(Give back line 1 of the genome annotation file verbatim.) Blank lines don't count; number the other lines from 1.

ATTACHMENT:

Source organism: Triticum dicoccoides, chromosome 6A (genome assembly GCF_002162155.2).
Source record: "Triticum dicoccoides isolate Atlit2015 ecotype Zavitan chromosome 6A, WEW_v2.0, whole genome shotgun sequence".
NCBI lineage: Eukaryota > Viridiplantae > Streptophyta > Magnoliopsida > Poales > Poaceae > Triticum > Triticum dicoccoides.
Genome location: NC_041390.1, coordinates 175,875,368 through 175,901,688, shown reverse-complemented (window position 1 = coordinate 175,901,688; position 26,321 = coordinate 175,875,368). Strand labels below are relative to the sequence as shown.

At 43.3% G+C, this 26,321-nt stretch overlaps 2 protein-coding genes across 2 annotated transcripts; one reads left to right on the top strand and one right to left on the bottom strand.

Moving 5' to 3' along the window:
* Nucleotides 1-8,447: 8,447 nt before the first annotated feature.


Source organism: Triticum dicoccoides, chromosome 6A (genome assembly GCF_002162155.2).